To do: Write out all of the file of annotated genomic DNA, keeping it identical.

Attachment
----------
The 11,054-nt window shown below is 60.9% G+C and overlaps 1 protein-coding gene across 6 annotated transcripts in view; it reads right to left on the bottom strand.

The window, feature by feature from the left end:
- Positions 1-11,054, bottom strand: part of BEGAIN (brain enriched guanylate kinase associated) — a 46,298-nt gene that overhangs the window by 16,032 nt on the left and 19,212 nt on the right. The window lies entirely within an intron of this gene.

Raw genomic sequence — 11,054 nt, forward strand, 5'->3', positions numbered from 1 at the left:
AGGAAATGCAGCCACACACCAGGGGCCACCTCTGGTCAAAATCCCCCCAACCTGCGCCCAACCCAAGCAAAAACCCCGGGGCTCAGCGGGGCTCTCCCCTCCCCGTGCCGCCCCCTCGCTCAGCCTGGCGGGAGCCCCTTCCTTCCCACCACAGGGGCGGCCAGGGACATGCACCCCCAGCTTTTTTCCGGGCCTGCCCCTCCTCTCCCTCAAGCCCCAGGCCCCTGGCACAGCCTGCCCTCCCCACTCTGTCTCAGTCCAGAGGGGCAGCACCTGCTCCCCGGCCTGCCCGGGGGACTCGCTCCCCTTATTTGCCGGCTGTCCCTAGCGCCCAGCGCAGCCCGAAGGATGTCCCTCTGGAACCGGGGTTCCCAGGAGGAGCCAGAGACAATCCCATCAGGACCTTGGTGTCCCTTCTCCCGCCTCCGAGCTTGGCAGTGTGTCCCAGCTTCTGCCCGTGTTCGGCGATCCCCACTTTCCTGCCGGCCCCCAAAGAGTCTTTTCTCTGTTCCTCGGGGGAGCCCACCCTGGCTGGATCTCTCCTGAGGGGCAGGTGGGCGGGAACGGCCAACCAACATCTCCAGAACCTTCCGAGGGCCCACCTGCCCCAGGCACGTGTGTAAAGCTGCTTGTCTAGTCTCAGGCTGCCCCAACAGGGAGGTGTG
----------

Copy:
The 11,054-nt window shown below is 60.9% G+C and overlaps 1 protein-coding gene across 6 annotated transcripts in view; it reads right to left on the bottom strand.

The window, feature by feature from the left end:
- Positions 1-11,054, bottom strand: part of BEGAIN (brain enriched guanylate kinase associated) — a 46,298-nt gene that overhangs the window by 16,032 nt on the left and 19,212 nt on the right. The window lies entirely within an intron of this gene.

Raw genomic sequence — 11,054 nt, forward strand, 5'->3', positions numbered from 1 at the left:
AGGAAATGCAGCCACACACCAGGGGCCACCTCTGGTCAAAATCCCCCCAACCTGCGCCCAACCCAAGCAAAAACCCCGGGGCTCAGCGGGGCTCTCCCCTCCCCGTGCCGCCCCCTCGCTCAGCCTGGCGGGAGCCCCTTCCTTCCCACCACAGGGGCGGCCAGGGACATGCACCCCCAGCTTTTTTCCGGGCCTGCCCCTCCTCTCCCTCAAGCCCCAGGCCCCTGGCACAGCCTGCCCTCCCCACTCTGTCTCAGTCCAGAGGGGCAGCACCTGCTCCCCGGCCTGCCCGGGGGACTCGCTCCCCTTATTTGCCGGCTGTCCCTAGCGCCCAGCGCAGCCCGAAGGATGTCCCTCTGGAACCGGGGTTCCCAGGAGGAGCCAGAGACAATCCCATCAGGACCTTGGTGTCCCTTCTCCCGCCTCCGAGCTTGGCAGTGTGTCCCAGCTTCTGCCCGTGTTCGGCGATCCCCACTTTCCTGCCGGCCCCCAAAGAGTCTTTTCTCTGTTCCTCGGGGGAGCCCACCCTGGCTGGATCTCTCCTGAGGGGCAGGTGGGCGGGAACGGCCAACCAACATCTCCAGAACCTTCCGAGGGCCCACCTGCCCCAGGCACGTGTGTAAAGCTGCTTGTCTAGTCTCAGGCTGCCCCAACAGGGAGGTGTG